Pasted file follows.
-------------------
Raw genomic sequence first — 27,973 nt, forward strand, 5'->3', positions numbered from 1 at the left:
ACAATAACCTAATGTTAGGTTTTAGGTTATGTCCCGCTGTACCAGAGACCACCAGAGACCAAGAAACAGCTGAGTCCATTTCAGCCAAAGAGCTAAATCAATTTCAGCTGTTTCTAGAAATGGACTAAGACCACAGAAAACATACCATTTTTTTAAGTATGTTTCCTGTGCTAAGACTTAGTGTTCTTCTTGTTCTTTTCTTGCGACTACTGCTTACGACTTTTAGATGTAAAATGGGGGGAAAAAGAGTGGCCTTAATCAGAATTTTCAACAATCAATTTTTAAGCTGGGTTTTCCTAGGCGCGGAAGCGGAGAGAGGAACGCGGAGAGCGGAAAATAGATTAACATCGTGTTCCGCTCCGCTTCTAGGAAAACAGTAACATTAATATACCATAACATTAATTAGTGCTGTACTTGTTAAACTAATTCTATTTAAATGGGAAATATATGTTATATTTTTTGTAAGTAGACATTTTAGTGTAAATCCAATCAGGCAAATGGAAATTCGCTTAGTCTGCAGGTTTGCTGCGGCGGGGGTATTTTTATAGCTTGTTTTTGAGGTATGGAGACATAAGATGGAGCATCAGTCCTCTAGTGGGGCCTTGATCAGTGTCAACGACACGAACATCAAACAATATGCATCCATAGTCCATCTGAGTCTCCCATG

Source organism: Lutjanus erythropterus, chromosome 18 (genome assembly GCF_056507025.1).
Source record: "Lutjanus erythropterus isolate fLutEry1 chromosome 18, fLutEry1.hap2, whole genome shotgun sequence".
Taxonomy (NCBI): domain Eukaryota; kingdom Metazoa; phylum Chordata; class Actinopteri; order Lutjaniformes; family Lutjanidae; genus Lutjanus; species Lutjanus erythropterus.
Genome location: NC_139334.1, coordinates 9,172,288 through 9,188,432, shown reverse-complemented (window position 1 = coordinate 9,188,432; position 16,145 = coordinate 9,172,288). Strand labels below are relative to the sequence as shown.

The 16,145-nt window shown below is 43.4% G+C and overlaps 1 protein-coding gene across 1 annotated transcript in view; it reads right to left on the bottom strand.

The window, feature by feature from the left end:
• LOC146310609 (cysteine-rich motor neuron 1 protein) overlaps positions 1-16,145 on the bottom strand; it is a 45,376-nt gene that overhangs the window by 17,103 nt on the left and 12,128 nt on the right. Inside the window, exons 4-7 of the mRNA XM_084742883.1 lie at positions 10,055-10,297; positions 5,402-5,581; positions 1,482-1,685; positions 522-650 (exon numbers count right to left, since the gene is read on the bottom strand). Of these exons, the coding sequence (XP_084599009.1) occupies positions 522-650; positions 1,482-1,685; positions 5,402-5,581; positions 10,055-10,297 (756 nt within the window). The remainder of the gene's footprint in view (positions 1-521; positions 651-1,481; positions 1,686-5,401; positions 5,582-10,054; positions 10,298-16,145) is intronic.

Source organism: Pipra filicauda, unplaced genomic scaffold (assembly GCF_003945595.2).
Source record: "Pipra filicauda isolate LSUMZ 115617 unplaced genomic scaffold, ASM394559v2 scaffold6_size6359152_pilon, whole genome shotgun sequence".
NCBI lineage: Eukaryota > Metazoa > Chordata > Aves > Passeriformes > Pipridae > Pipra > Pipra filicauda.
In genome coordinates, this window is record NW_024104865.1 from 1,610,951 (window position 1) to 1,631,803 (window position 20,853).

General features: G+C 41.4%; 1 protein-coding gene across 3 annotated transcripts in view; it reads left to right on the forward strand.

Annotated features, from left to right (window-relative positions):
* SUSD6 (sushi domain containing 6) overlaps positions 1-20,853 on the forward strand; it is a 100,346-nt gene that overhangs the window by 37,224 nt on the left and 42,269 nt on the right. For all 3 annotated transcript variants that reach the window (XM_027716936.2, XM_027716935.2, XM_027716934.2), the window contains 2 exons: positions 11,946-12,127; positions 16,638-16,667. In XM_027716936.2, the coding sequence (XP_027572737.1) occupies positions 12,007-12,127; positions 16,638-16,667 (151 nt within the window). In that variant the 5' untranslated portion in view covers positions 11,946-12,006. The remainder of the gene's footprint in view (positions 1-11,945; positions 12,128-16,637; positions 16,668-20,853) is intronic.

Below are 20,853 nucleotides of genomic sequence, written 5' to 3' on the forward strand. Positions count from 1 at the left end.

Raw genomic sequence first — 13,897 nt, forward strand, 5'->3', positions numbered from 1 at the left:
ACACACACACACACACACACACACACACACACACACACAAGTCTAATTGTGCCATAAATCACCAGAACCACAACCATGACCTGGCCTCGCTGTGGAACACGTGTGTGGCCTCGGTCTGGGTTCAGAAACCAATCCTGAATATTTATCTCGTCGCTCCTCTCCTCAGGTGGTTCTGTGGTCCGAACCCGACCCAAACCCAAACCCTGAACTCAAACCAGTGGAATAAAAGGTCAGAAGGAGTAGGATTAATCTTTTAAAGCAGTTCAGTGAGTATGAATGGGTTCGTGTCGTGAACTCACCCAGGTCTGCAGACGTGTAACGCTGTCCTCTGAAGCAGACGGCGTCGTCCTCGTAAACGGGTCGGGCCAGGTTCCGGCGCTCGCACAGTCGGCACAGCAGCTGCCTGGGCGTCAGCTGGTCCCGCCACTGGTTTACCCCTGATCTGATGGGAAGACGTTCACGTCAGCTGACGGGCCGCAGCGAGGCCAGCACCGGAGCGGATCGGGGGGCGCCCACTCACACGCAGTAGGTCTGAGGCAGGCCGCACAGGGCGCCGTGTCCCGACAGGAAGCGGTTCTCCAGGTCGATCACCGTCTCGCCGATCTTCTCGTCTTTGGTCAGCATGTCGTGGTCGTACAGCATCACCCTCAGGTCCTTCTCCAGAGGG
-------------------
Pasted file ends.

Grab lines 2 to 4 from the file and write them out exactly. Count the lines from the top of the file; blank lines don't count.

ACAATAACCTAATGTTAGGTTTTAGGTTATGTCCCGCTGTACCAGAGACCACCAGAGACCAAGAAACAGCTGAGTCCATTTCAGCCAAAGAGCTAAATCAATTTCAGCTGTTTCTAGAAATGGACTAAGACCACAGAAAACATACCATTTTTTTAAGTATGTTTCCTGTGCTAAGACTTAGTGTTCTTCTTGTTCTTTTCTTGCGACTACTGCTTACGACTTTTAGATGTAAAATGGGGGGAAAAAGAGTGGCCTTAATCAGAATTTTCAACAATCAATTTTTAAGCTGGGTTTTCCTAGGCGCGGAAGCGGAGAGAGGAACGCGGAGAGCGGAAAATAGATTAACATCGTGTTCCGCTCCGCTTCTAGGAAAACAGTAACATTAATATACCATAACATTAATTAGTGCTGTACTTGTTAAACTAATTCTATTTAAATGGGAAATATATGTTATATTTTTTGTAAGTAGACATTTTAGTGTAAATCCAATCAGGCAAATGGAAATTCGCTTAGTCTGCAGGTTTGCTGCGGCGGGGGTATTTTTATAGCTTGTTTTTGAGGTATGGAGACATAAGATGGAGCATCAGTCCTCTAGTGGGGCCTTGATCAGTGTCAACGACACGAACATCAAACAATATGCATCCATAGTCCATCTGAGTCTCCCATG

Source organism: Lutjanus erythropterus, chromosome 18 (genome assembly GCF_056507025.1).
Source record: "Lutjanus erythropterus isolate fLutEry1 chromosome 18, fLutEry1.hap2, whole genome shotgun sequence".